And if you’re in the habit of hiring brilliant jerks—high performers with toxic attitudes—keep in mind their teamwork-eroding potential and think about whether that’s a tradeoff you’re happy to make.
Share your experiences
To work together as a unit, you need to get your whole team on the same page about your differences.
In the experience of Alexandra Lindblom, People Specialist at Malwarebytes, it is crucial to create a workplace where everyone has access to the diverse knowledge of their teams. “The easiest way is to run workshops where your people talk about where they come from and what their traditions are,” Alexandra says. “Most importantly, people have to be open to other cultures and learn to accept them.”
By creating this open flow of information, you will almost certainly discover methods, perspectives, philosophies, and ways of communicating that you’ve never thought of before.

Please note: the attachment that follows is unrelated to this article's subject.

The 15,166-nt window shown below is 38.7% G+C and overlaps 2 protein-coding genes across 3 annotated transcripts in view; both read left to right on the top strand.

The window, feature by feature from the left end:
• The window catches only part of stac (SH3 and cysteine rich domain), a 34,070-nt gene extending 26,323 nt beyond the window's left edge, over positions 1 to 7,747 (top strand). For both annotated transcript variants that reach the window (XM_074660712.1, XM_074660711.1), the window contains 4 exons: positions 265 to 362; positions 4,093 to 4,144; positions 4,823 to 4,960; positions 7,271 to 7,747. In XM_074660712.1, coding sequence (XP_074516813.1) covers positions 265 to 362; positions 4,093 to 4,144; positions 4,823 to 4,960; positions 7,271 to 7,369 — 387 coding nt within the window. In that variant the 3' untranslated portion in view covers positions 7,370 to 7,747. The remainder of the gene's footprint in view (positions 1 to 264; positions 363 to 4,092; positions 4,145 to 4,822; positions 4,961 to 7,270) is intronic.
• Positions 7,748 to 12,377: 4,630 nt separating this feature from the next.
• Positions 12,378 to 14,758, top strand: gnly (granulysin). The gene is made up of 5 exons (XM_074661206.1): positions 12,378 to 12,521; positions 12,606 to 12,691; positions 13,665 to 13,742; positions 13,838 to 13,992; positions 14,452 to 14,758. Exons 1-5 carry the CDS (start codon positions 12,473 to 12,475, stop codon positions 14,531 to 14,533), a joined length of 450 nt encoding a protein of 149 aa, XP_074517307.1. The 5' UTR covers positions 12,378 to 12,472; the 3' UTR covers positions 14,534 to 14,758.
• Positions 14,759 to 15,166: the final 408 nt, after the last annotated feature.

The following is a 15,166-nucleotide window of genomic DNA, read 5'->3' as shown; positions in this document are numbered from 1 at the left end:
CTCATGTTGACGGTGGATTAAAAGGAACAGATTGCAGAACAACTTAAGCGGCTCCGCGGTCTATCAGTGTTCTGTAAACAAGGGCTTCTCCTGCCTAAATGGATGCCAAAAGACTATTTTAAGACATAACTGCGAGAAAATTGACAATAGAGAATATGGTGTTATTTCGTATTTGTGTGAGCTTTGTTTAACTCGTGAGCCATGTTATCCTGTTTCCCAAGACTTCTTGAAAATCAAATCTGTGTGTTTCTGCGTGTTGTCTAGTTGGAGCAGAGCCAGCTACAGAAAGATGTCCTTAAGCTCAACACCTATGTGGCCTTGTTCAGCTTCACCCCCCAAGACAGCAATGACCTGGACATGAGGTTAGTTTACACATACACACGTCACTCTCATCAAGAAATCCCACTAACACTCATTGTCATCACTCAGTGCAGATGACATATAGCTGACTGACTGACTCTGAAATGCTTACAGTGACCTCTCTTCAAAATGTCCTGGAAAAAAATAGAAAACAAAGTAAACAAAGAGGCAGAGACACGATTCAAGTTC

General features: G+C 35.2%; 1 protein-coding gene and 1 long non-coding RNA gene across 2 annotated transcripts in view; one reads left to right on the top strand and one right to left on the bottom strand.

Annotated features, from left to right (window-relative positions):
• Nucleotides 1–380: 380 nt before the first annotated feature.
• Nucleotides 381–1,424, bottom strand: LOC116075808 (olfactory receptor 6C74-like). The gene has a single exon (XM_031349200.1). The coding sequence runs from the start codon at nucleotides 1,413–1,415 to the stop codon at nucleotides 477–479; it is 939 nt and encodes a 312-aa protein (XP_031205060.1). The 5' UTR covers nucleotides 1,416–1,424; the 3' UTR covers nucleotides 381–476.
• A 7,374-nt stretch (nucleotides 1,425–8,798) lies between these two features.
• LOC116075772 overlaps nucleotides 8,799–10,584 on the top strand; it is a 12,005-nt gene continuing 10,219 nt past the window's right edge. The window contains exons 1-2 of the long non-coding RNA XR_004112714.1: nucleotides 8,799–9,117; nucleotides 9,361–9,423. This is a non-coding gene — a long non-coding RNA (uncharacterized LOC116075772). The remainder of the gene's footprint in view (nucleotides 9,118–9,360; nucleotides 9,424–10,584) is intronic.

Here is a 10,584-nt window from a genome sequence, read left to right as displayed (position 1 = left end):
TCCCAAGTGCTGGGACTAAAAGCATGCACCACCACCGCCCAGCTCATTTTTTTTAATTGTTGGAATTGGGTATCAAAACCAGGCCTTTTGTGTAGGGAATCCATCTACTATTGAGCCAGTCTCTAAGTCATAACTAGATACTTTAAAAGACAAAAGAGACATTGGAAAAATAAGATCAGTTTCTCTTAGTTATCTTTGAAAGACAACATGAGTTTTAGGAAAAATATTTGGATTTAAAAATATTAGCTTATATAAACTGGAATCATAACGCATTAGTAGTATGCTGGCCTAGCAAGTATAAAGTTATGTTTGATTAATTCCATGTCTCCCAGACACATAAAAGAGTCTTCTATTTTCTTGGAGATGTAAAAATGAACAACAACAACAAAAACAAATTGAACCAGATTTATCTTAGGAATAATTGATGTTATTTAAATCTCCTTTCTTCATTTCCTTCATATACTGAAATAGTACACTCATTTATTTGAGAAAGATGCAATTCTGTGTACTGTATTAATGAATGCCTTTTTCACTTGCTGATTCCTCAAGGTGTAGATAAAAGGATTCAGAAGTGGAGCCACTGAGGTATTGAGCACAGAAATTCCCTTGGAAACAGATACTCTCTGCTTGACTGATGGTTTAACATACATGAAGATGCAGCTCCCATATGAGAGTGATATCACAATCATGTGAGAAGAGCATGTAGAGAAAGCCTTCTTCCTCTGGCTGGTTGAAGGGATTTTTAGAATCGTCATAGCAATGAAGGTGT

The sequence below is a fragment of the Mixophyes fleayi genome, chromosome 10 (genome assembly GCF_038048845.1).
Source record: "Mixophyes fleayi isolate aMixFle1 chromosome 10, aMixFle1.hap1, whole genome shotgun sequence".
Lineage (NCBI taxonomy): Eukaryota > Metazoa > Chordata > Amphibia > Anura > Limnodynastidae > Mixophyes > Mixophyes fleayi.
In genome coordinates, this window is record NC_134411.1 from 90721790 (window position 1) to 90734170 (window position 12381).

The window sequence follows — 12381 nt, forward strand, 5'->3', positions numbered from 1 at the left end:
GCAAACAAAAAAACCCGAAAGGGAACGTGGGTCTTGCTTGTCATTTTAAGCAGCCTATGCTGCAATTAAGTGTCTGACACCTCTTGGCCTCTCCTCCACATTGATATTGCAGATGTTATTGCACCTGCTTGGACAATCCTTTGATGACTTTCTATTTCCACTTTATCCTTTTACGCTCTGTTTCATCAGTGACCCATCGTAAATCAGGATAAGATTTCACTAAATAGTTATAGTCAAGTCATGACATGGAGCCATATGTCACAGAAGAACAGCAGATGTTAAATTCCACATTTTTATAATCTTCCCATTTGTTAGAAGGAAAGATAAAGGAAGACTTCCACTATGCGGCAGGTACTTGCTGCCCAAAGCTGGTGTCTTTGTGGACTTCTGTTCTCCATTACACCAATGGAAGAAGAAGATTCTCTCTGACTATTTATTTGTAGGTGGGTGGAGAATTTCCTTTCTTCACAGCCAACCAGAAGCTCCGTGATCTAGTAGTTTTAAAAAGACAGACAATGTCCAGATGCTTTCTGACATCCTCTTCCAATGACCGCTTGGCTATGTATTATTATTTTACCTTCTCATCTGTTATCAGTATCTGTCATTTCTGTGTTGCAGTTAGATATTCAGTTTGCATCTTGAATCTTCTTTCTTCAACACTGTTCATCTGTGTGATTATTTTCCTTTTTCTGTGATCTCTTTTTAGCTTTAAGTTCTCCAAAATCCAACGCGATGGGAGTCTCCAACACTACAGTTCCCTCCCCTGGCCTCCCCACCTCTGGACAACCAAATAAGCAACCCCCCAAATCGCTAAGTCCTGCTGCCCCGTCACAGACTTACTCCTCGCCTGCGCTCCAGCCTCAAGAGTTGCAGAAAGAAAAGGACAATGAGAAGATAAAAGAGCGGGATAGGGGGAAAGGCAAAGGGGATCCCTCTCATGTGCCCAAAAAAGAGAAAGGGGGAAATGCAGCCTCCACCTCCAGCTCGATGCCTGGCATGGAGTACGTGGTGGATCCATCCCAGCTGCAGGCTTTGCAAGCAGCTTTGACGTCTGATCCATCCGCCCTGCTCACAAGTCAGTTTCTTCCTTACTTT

And you can squash issues before they even emerge. Karoli Hindriks, Jobbatical founder and CEO, recalls an incident from the early days of the company: “We were all very unhappy, all 12 different nationalities of us at Jobbatical, about the US election results of 2016. Two days after Trump was elected, we all got an email from an American team member who was disappointed with the team’s lack of support for our American colleagues in this difficult time.”
There were no bad intentions on either side. Everyone else was just as shocked and appalled as the Americans by an event that went so strongly against what the company stood for—a borderless world where people and ideas could move freely. There was just no common idea of how to respond to it.